Captains come and captains go. But Graeme Smith of South Africa seems to plough forever onward and upward. By the end of the series against England which begins at The Oval on Thursday, he will be the most enduring captain in Test history.
His remarkable record as leader will have been extended to 94 matches, one ahead of Allan Border of Australia. It is unlikely on this tour that Smith will complete a hat-trick of persuading England captains to resign but nobody should be entirely sure. He has already seen off two of England's toughest operators.
On Smith's first tour of this country, when he was 22 and new to the job, Nasser Hussain resigned one match into the series. Five years later, Michael Vaughan left in a veil of tears after the defeat at Edgbaston and never played another Test.
In nine years, Smith has missed only four of South Africa's Test matches. At The Oval, he will be playing his 100th in all and only in the first eight has he not been captain.
According to the former fast bowler, Shaun Pollock, with whom Smith played in 43 Tests, he is not going anywhere yet. "No doubt he'll go on beyond this tour," Pollock said. "They go to Australia after this and I wouldn't see any change for him until the end of that if he decided to go. But I don't think there's a reason for him to stand down, he's done a good job, he's very secure and is more than holding down his place in the side as a batsman so there's no reason for him to want to."
Should he want them, Smith has probably bought himself a few more series by having given up the one-day captaincy after the 2011 World Cup. He led South Africa in 150 ODIs and is still only 31. When the final match of this series is played at Lord's he will be a few weeks younger than Andrew Strauss was when first leading England as their officially appointed Test captain.
"I think being Test captain and one-day captain, there's a lot to do," said Pollock who had experience of both. "But the fact AB De Villiers is now the one-day captain obviously allows you to concentrate all your efforts on doing the Test job and I think he'll be raring to go. I think he'll be more motivated as a Test captain at the moment to make sure he performs well and the team's going in the right direction. I don't think it should be a problem."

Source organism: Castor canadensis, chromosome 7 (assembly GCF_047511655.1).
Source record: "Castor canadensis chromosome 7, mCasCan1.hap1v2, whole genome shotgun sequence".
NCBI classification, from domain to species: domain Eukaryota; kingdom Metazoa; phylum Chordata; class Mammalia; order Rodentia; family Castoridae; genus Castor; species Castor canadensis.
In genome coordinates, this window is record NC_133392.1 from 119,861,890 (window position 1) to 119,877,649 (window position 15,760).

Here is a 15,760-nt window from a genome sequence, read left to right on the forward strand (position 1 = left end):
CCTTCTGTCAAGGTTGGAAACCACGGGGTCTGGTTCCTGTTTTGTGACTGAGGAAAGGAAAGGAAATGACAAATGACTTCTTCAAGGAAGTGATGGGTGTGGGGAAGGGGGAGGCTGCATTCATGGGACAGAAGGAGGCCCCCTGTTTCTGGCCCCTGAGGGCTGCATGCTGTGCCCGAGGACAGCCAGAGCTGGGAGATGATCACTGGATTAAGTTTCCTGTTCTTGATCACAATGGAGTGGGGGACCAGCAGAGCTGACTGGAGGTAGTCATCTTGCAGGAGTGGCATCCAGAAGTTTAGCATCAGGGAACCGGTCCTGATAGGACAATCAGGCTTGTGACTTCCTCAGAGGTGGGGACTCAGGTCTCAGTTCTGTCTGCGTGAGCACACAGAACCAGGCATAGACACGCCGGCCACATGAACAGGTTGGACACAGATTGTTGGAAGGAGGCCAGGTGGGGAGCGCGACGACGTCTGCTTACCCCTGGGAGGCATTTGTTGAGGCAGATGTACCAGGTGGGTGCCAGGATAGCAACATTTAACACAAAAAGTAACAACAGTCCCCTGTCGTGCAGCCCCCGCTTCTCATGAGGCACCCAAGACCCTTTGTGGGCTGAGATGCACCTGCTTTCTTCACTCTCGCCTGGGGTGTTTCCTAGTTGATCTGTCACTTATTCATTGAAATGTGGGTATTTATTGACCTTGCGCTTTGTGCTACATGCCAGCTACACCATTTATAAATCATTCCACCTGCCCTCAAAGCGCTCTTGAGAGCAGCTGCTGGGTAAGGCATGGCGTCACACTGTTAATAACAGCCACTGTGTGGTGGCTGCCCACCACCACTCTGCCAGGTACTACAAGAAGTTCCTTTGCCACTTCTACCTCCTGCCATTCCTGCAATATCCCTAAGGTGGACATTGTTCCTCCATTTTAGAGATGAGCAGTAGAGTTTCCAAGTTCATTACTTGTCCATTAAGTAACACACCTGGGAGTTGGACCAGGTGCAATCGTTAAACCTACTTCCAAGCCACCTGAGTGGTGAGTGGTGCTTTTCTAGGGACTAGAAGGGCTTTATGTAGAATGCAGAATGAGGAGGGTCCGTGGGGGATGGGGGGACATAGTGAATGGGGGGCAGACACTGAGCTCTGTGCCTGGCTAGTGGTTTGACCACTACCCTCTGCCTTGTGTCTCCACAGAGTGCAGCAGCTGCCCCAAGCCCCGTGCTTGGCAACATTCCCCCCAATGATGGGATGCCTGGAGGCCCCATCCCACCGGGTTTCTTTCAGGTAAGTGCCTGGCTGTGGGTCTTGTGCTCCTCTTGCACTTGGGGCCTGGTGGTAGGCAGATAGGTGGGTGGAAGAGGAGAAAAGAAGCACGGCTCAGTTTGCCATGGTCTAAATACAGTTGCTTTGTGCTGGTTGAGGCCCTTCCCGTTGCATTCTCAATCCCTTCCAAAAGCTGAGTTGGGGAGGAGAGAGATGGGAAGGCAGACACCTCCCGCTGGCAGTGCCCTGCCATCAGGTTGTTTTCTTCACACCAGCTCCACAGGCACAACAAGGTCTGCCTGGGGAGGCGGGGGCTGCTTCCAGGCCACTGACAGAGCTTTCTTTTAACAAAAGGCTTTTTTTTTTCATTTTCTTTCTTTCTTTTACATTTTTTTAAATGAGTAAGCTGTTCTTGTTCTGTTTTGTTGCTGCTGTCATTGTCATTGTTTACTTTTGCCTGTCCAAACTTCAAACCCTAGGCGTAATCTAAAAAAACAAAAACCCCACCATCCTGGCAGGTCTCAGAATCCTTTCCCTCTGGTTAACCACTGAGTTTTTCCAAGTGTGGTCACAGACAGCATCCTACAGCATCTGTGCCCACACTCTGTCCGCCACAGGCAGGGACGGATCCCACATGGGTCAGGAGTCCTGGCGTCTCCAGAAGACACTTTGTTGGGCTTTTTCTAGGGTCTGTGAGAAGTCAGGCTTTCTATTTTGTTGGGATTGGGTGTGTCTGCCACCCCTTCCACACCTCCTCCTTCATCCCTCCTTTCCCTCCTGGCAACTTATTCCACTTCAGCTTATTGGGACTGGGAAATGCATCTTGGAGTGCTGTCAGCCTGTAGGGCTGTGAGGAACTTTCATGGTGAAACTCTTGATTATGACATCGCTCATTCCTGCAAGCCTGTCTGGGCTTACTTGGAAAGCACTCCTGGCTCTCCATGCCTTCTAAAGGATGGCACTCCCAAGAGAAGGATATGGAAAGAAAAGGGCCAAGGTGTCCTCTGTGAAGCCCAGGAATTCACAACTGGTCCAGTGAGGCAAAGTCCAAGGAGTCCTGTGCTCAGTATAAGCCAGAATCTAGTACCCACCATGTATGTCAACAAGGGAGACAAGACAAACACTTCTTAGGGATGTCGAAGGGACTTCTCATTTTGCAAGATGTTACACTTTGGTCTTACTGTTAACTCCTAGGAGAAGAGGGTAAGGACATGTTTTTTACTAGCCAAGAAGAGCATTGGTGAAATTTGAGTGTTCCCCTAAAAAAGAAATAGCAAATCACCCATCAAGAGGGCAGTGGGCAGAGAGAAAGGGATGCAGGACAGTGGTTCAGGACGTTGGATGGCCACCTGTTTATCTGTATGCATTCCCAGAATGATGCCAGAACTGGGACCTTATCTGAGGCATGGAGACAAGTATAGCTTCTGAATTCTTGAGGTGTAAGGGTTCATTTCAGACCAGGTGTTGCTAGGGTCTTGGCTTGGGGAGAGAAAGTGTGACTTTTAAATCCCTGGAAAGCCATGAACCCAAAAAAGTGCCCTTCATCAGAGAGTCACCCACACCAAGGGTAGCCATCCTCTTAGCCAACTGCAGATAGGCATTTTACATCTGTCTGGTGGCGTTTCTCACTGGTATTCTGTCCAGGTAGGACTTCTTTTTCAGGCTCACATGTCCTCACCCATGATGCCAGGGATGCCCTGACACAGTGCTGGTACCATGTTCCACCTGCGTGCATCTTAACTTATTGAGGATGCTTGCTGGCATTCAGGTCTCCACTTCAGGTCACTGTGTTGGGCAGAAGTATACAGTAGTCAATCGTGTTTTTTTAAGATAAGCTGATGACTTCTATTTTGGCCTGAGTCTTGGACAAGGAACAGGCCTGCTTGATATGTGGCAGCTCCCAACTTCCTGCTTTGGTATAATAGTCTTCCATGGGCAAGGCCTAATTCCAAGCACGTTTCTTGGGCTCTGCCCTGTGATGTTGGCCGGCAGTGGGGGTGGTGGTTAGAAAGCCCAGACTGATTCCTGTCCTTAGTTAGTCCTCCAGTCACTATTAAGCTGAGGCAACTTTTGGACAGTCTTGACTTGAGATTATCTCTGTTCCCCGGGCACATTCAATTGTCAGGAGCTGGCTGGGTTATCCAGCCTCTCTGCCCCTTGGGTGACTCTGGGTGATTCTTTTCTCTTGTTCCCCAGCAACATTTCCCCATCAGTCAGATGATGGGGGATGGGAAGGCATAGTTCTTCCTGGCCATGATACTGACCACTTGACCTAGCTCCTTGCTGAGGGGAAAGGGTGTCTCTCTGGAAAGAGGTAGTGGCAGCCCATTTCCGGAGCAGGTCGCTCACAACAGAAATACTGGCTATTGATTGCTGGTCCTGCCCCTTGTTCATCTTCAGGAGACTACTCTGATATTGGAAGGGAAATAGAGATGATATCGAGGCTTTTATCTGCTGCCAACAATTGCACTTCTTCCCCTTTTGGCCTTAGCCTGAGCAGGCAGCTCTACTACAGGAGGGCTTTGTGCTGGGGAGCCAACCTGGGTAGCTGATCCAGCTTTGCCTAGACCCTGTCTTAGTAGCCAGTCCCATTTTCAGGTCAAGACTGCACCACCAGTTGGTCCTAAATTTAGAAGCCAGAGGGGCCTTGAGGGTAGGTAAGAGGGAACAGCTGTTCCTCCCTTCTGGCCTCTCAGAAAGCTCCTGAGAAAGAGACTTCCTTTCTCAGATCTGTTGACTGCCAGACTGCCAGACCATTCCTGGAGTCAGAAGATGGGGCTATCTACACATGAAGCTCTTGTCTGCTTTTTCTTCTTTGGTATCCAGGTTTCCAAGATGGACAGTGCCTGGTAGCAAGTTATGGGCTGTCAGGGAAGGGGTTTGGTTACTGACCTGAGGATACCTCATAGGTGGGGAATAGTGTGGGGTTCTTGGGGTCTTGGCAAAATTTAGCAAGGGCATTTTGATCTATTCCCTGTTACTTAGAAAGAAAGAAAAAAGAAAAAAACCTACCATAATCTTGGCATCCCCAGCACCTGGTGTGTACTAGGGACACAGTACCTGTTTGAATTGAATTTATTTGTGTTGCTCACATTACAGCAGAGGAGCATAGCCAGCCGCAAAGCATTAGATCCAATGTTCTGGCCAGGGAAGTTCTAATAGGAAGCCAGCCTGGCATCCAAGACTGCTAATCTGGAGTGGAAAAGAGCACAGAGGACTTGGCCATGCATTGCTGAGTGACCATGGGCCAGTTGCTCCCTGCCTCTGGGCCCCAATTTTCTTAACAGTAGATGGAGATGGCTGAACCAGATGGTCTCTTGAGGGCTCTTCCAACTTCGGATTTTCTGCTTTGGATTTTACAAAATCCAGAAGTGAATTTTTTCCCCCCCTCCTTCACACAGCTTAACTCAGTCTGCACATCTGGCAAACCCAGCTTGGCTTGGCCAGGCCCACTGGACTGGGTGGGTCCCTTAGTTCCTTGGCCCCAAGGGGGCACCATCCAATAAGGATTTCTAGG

Of course, there is always the prospect that Smith could find the boot on the other foot, so to speak. If England were to prevail in the three-match series and prevent South Africa from taking over the No 1 spot in the Test rankings, Smith might kick himself out.
Pollock said: "I don't know, maybe. I don't know what's going on behind the scenes but from what I see from the outside Gary Kirsten, the coach, and Andrew Hudson, the convenor of selectors, are very level-headed people to have in charge [of] making those kind of decisions.
"I don't think their hand would be forced to make a decision just because of a certain result in a series. Graeme's done a good job, they're a very settled unit and I wouldn't see the need for them to change. I don't think he'd be worried about that at all and I don't think the outcome of this series will determine whether he stays on or not."
Smith's record, rightly or wrongly, includes one match as captain of the World XI in the ill-conceived, so-called Test against Australia in 2005. He has a batting average as captain of 49.25, which is more than adequate, though he will doubtless be striving to join the 21 players who led their country in at least 20 Tests and averaged above 50.
Smith is scheduled to give his series briefing at The Oval tomorrow. He will be interrogated closely about both his own future and, more mischievously, that of Strauss.
Shaun Pollock is commentating for Sky Sports during an unrivalled summer of live cricket available on TV, online, mobile and tablet devices via Sky Go.